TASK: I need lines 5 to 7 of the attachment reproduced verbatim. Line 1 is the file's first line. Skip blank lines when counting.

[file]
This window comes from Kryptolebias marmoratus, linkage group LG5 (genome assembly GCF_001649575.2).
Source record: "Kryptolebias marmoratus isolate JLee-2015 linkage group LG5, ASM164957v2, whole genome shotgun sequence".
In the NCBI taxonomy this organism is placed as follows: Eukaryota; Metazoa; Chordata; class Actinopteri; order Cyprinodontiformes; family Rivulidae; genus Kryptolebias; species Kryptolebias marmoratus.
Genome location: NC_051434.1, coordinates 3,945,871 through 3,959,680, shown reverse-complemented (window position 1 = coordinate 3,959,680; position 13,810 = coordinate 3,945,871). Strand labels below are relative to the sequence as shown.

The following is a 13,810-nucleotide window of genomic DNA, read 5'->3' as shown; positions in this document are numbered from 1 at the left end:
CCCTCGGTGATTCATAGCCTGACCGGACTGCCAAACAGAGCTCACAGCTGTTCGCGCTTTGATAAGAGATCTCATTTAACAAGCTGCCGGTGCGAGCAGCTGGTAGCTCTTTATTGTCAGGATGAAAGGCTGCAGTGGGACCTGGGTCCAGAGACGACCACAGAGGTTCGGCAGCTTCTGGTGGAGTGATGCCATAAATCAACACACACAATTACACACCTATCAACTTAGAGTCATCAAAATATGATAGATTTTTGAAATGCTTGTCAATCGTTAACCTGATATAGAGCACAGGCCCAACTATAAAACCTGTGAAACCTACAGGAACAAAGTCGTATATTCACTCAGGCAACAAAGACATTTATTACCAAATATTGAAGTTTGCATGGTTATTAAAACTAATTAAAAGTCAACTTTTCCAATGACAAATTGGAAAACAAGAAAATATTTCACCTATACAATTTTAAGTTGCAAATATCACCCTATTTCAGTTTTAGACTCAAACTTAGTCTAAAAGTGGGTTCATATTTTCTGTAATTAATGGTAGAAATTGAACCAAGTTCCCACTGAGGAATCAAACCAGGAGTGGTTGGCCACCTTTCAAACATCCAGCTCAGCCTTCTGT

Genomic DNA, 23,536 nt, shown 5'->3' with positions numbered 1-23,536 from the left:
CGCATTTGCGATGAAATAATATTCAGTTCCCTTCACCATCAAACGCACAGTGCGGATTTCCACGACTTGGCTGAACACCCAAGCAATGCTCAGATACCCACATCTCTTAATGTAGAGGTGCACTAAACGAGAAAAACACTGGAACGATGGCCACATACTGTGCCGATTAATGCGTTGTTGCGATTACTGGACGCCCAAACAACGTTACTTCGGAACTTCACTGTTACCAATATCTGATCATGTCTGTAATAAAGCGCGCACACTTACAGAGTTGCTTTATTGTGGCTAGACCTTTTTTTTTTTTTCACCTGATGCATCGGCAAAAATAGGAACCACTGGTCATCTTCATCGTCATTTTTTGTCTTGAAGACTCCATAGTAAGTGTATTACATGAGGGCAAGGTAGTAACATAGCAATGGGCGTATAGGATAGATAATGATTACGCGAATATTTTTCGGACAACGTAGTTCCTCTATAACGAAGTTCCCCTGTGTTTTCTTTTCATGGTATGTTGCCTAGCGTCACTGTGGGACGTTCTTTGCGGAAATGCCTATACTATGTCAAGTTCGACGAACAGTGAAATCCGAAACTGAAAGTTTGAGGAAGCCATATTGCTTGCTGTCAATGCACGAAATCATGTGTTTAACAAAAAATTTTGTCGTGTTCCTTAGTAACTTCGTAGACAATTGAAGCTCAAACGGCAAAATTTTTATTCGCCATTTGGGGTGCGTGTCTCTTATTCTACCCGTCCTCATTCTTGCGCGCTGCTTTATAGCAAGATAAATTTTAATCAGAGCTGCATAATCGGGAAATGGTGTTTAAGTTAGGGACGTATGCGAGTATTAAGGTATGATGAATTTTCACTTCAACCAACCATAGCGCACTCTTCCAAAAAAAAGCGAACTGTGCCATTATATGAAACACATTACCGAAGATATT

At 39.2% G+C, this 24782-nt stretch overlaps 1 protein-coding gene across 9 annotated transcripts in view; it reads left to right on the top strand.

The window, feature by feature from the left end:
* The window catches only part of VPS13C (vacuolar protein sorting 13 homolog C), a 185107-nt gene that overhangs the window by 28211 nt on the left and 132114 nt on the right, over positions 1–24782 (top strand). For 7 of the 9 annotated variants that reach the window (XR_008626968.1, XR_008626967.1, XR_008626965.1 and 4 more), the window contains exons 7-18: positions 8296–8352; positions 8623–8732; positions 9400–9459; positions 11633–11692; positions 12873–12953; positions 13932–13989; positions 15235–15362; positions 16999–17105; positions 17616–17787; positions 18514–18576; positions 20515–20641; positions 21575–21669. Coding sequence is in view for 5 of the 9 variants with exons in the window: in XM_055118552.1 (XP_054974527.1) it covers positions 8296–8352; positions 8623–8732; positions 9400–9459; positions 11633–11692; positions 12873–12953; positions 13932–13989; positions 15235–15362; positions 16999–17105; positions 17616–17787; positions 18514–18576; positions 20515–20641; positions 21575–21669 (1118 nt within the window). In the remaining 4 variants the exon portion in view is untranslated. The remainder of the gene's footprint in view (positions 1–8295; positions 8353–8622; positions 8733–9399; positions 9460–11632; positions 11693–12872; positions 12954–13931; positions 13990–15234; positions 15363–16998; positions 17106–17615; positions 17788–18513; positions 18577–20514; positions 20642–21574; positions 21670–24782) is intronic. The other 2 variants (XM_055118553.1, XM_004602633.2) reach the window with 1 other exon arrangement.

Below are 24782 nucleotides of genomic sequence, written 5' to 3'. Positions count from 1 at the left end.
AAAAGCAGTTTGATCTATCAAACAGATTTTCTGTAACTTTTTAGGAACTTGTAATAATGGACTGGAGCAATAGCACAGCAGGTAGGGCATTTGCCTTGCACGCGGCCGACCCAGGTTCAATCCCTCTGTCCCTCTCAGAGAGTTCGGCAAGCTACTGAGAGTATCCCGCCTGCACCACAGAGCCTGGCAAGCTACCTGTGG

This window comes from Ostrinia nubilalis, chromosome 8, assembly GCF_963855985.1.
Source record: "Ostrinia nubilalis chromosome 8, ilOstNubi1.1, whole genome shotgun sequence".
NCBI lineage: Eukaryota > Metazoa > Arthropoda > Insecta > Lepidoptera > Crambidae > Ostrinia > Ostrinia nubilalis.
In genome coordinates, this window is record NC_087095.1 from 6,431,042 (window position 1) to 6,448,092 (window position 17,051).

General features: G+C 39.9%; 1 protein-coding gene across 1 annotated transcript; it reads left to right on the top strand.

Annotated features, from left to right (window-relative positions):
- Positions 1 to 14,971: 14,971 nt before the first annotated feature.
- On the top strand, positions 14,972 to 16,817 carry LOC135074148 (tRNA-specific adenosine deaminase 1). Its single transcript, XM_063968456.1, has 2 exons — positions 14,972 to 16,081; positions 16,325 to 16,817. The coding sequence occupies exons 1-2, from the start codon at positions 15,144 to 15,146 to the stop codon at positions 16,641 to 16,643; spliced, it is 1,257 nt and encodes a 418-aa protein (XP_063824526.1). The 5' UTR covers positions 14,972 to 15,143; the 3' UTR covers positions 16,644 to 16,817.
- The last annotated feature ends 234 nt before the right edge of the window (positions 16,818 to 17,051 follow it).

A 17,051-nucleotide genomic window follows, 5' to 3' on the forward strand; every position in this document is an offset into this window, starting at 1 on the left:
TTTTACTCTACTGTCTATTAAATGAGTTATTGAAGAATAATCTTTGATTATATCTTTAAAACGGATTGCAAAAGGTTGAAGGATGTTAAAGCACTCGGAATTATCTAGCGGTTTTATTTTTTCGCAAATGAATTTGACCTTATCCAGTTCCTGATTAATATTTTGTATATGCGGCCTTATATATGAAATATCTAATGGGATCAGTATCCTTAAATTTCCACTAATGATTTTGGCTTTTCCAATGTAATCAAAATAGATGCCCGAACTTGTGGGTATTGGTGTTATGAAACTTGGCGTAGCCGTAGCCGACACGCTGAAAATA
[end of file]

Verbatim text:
The following is a 13,810-nucleotide window of genomic DNA, read 5'->3' as shown; positions in this document are numbered from 1 at the left end:
CCCTCGGTGATTCATAGCCTGACCGGACTGCCAAACAGAGCTCACAGCTGTTCGCGCTTTGATAAGAGATCTCATTTAACAAGCTGCCGGTGCGAGCAGCTGGTAGCTCTTTATTGTCAGGATGAAAGGCTGCAGTGGGACCTGGGTCCAGAGACGACCACAGAGGTTCGGCAGCTTCTGGTGGAGTGATGCCATAAATCAACACACACAATTACACACCTATCAACTTAGAGTCATCAAAATATGATAGATTTTTGAAATGCTTGTCAATCGTTAACCTGATATAGAGCACAGGCCCAACTATAAAACCTGTGAAACCTACAGGAACAAAGTCGTATATTCACTCAGGCAACAAAGACATTTATTACCAAATATTGAAGTTTGCATGGTTATTAAAACTAATTAAAAGTCAACTTTTCCAATGACAAATTGGAAAACAAGAAAATATTTCACCTATACAATTTTAAGTTGCAAATATCACCCTATTTCAGTTTTAGACTCAAACTTAGTCTAAAAGTGGGTTCATATTTTCTGTAATTAATGGTAGAAATTGAACCAAGTTCCCACTGAGGAATCAAACCAGGAGTGGTTGGCCACCTTTCAAACATCCAGCTCAGCCTTCTGT

Genomic DNA, 23,536 nt, shown 5'->3' with positions numbered 1-23,536 from the left: